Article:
How Is Shell Stock Performing in 2Q17 So Far?
Integrated stocks’ performance
Interested in RDS.A? Don't miss the next report.
Receive e-mail alerts for new research on RDS.A
WTI falls in 2Q17
Integrated energy stocks typically show high positive correlation to crude oil prices. So, the fall in WTI (West Texas Intermediate) prices could pressure these stocks. In 2017 year-to-date (or YTD), WTI prices have fallen 14%.
In 2Q17, particularly in May, oil prices rose in anticipation of the main oil producers’ May 25 meeting. This trend was due to the possibility of greater oil cuts by OPEC members for an extended period.
Plus, crude oil and gasoline inventories dropped for the week ended May 19, 2017, according to API (American Petroleum Institute) data. In 2Q17, from April 3 to May 23, oil prices rose 2%.
However, this uptrend has reversed. Although OPEC and non-OPEC members agreed to the production cut, they fell short of expectations of some market participants. Since the meeting, oil prices have fallen 11%. Overall, crude oil prices have fallen 9% in 2Q17.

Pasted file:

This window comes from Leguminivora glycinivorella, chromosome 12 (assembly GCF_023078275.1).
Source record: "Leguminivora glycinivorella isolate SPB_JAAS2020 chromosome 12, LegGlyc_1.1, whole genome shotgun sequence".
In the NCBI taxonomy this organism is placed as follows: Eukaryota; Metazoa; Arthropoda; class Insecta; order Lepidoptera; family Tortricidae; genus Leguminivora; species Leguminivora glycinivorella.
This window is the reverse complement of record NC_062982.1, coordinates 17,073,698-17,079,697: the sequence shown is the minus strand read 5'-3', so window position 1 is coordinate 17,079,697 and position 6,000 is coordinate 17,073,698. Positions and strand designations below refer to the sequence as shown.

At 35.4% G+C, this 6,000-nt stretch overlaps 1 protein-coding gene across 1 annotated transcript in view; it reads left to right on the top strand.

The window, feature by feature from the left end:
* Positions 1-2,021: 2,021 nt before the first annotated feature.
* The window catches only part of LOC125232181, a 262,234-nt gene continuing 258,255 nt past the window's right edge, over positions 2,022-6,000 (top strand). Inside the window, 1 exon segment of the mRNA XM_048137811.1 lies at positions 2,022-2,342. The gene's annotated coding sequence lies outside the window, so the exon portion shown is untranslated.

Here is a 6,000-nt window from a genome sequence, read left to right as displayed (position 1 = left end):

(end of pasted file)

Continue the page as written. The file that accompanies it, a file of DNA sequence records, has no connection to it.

Shell stock rises
Despite the fall in oil prices in 2Q17, Shell (RDS.A) stock rose and posted strong 1Q17 numbers, surpassing estimates. Shell’s 1Q17 adjusted EPS (earnings per share) stood 119% higher than its 1Q16 adjusted EPS. Shell saw across-the-board increases in earnings in its Upstream, Integrated Gas, and Downstream segments.
Shell began operations at P-66 FPSO in the Lula South field in Brazil. Shell is set to emerge as a profitable player in the scenario of rising oil prices. For more on this topic, please read Is Shell Rejuvenating with Its Robust Upstream Portfolio?
Shell’s moving averages
Currently, Shell (RDS.A) stock stands above its 50-day and 200-day moving averages. However, the fall in WTI prices has started affecting Shell’s stock performance. After the OPEC meeting, Shell stock fell 1%.
Shell’s 50-day moving average stands 3% above its 200-day moving average. If oil prices continue to slide, the trend could pressure Shell stock. Shell’s 50-day moving average could break below its 200-day moving average—a bearish technical sign—which could cause an acceleration in the stock’s fall.
For an analysis of oil prices, please read Fed’s Meeting: Will Crude Oil Prices Collapse?
In the next part, we’ll review why most analysts have given positive recommendations to Shell.